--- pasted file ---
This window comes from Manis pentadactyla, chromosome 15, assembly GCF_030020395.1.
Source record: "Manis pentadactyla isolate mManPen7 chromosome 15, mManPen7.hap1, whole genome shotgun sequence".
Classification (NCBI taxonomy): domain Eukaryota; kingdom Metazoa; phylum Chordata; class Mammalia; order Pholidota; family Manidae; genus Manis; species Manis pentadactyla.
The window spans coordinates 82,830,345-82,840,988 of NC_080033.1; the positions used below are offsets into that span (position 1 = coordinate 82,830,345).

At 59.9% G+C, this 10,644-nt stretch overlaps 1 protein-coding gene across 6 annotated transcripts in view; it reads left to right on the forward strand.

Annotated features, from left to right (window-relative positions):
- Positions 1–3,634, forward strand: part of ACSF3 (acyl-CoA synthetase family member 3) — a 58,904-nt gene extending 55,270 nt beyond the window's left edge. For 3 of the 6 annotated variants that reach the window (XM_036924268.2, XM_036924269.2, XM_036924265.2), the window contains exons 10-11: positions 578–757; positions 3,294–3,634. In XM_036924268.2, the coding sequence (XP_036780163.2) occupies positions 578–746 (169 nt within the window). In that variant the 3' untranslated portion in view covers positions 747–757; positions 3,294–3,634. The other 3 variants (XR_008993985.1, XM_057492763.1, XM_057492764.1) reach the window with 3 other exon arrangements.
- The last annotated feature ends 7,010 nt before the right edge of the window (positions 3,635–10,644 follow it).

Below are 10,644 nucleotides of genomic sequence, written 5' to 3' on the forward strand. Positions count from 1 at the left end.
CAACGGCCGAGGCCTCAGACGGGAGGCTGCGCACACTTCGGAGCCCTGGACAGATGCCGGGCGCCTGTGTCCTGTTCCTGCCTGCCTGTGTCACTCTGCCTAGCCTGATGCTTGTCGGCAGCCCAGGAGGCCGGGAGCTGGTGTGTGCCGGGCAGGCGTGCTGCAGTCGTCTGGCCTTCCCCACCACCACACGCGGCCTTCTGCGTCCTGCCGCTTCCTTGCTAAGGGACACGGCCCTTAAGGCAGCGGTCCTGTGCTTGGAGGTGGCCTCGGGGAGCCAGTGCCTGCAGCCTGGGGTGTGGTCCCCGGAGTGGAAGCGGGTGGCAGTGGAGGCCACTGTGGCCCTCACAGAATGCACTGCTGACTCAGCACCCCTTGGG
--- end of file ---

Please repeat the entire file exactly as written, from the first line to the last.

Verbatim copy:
This window comes from Manis pentadactyla, chromosome 15, assembly GCF_030020395.1.
Source record: "Manis pentadactyla isolate mManPen7 chromosome 15, mManPen7.hap1, whole genome shotgun sequence".
Classification (NCBI taxonomy): domain Eukaryota; kingdom Metazoa; phylum Chordata; class Mammalia; order Pholidota; family Manidae; genus Manis; species Manis pentadactyla.
The window spans coordinates 82,830,345-82,840,988 of NC_080033.1; the positions used below are offsets into that span (position 1 = coordinate 82,830,345).

At 59.9% G+C, this 10,644-nt stretch overlaps 1 protein-coding gene across 6 annotated transcripts in view; it reads left to right on the forward strand.

Annotated features, from left to right (window-relative positions):
- Positions 1–3,634, forward strand: part of ACSF3 (acyl-CoA synthetase family member 3) — a 58,904-nt gene extending 55,270 nt beyond the window's left edge. For 3 of the 6 annotated variants that reach the window (XM_036924268.2, XM_036924269.2, XM_036924265.2), the window contains exons 10-11: positions 578–757; positions 3,294–3,634. In XM_036924268.2, the coding sequence (XP_036780163.2) occupies positions 578–746 (169 nt within the window). In that variant the 3' untranslated portion in view covers positions 747–757; positions 3,294–3,634. The other 3 variants (XR_008993985.1, XM_057492763.1, XM_057492764.1) reach the window with 3 other exon arrangements.
- The last annotated feature ends 7,010 nt before the right edge of the window (positions 3,635–10,644 follow it).

Below are 10,644 nucleotides of genomic sequence, written 5' to 3' on the forward strand. Positions count from 1 at the left end.
CAACGGCCGAGGCCTCAGACGGGAGGCTGCGCACACTTCGGAGCCCTGGACAGATGCCGGGCGCCTGTGTCCTGTTCCTGCCTGCCTGTGTCACTCTGCCTAGCCTGATGCTTGTCGGCAGCCCAGGAGGCCGGGAGCTGGTGTGTGCCGGGCAGGCGTGCTGCAGTCGTCTGGCCTTCCCCACCACCACACGCGGCCTTCTGCGTCCTGCCGCTTCCTTGCTAAGGGACACGGCCCTTAAGGCAGCGGTCCTGTGCTTGGAGGTGGCCTCGGGGAGCCAGTGCCTGCAGCCTGGGGTGTGGTCCCCGGAGTGGAAGCGGGTGGCAGTGGAGGCCACTGTGGCCCTCACAGAATGCACTGCTGACTCAGCACCCCTTGGG